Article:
22. intel
    ‘Little Dog’ to Stop LaughingThe pitch-black Hollywood satire The Little Dog Laughed opened in November to good reviews and raves for its star, the amazing Julie White, who gave one of the most memorable performances of the season — and, we should add, a pretty memorable interview to New York. (Her “sinfully funny turn as an amoral Hollywood agent,” merited an honorable mention from our Jeremy McCarter in the year-end Culture Awards.) It also played last week — the tourist-packed Christmas–to–New Year week — to the smallest capacity of any show on Broadway. And so today comes the unsurprising but vaguely saddening announcement that the show will be closing next month, with its final performance on February 18. The forgettable and superfluous Les Mis revival, however, continues to pack ‘em in. The Year in Theater [NYM] Agent Provocateur: Julie White [NYM] Earlier: One Day More Is the Bitch of Living
  23. cultural capital
    One Day More Is the Bitch of LivingDo you hear the people sing? Well, you’d better get used to it, because they’re going be singing “at least through the summer of 2007.” That’s right: The allegedly limited-run revival of Les Misérables has been extended, according to a press release out yesterday. The current production of the eighties megamusical opened at the beginning of November, a mere three years after closing its original sixteen-year Broadway run, and despite bad reviews it’s doing boffo box office: Last week it ran at 83 percent capacity. Meantime, Spring Awakening, the groundbreaking, enthralling, and critically adored new rock musical — “the new indie-rock treatment of Frank Wedekind’s play about hormonal adolescents has just about everything going for it,” says Jeremy McCarter— is freshly opened and has been struggling: Last week it only filled 60 percent of its house. (And that was an improvement.) Which means that shows about revolutions are bigger draws than revolutionary ones. Vive, it seems, l’ancien régime.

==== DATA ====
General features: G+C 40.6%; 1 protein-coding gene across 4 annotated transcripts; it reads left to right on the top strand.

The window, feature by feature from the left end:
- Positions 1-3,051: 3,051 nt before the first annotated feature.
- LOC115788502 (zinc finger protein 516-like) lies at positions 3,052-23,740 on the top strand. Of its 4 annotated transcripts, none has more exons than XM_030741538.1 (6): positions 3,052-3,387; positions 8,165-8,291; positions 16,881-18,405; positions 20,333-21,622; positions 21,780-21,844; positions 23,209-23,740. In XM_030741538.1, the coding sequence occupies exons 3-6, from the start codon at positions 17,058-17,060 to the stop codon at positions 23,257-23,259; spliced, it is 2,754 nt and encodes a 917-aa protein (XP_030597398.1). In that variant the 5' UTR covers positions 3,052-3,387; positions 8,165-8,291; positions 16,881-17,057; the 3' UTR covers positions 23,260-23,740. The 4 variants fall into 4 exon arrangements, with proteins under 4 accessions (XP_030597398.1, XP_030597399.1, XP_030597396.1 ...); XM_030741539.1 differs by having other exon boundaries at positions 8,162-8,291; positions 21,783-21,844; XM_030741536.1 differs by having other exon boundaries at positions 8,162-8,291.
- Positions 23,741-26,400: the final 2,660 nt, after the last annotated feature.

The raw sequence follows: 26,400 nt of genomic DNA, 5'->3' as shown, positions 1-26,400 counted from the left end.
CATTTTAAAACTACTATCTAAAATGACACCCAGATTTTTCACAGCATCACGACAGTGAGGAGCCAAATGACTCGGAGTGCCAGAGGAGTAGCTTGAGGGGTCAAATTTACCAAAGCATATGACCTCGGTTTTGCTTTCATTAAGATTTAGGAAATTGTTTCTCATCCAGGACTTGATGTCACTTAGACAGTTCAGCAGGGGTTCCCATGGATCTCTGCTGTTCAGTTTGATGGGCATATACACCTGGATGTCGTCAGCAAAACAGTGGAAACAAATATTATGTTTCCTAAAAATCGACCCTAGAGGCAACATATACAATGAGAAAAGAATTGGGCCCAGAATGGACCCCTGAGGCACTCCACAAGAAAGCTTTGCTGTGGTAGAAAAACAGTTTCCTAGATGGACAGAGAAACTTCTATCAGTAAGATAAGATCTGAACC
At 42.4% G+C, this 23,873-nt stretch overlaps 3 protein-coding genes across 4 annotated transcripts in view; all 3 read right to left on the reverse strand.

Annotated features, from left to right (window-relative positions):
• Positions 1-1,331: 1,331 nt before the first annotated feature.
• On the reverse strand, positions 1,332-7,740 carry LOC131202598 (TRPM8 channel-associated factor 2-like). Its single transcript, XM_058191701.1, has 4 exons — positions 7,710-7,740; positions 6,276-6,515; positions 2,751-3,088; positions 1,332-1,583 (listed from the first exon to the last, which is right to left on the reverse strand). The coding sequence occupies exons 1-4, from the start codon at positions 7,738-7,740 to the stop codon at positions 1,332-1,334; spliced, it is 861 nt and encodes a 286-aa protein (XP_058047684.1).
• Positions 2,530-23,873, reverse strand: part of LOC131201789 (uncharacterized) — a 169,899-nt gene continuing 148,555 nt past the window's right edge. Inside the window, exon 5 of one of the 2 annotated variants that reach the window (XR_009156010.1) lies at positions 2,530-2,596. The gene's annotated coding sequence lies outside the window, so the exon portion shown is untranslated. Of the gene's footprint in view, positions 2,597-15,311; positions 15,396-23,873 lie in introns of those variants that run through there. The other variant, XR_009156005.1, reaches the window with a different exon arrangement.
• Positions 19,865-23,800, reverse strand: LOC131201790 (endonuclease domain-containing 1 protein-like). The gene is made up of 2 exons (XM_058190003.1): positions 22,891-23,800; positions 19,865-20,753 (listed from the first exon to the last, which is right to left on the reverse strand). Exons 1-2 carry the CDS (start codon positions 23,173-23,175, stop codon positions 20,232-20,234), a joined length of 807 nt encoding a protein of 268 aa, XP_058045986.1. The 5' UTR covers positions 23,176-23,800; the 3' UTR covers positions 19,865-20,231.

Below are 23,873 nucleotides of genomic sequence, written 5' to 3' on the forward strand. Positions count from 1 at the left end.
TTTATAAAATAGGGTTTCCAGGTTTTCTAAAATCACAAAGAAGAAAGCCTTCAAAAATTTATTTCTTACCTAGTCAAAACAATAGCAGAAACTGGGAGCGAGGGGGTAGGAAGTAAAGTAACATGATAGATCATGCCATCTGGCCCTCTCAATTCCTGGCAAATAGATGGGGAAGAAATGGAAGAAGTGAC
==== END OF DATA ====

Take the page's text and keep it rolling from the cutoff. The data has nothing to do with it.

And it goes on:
24. 21 questions
    ‘Spring Awakening’ Choreographer Bill T. Jones Doesn’t Wear JeansName: Bill T. Jones Age: 54 Job: Dancer and choreographer; choreographer of Spring Awakening, which opened on Broadway Sunday to rave reviews Neighborhood: Rockland County Who’s your favorite New Yorker, living or dead, real or fictional? Ratso, the character Dustin Hoffman plays in Midnight Cowboy. What’s the best meal you’ve eaten in New York? Seafood sausage at Chanterelle. In one sentence, what do you actually do all day in your job? Thinking about dances, making dances, and figuring out how to pay for the making of dances.
  25. cultural capital
    ‘High Fidelity’ Breaks Up With BroadwayNews came late yesterday that High Fidelity, the unloved Broadway musical adapted from the loved John Cusack movie based on the loved Nick Hornby book, will be closing Sunday, after opening just last Thursday (“The score consisted of the vague Broadway-rock wash that sounds authentic only next to other pop musicals!” —New York’s Jeremy McCarter). That’s a total of only 14 performances, outdoing even this season’s painful Bob Dylan–Twyla Tharp musical, which lasted a whopping 28, and the spring’s David Schwimmer–led Caine Mutiny Court-Martial revival, which kept itself revived for 17 shows. A quick spin through the Internet Broadway Database — yes, we’ve also lost track of how many different kinds of geeky we are — proves that Fidelity is not, in fact, the shortest-running Broadway show of the young 21st century. A Macbeth starring Kelsey Grammer ran for 13 performances in 2000, Martha Plimpton’s Broadway debut, Sixteen Wounded, did a dozen in 2004, and the Suzanne Somers vehicle The Blonde in the Convertible stalled after just 9 last year. And then there’s Ellen Burstyn’s one-woman The Oldest Living Confederate Widow Tells All. It closed after opening night in 2003. Now It’s Die, Fidelity [NYP]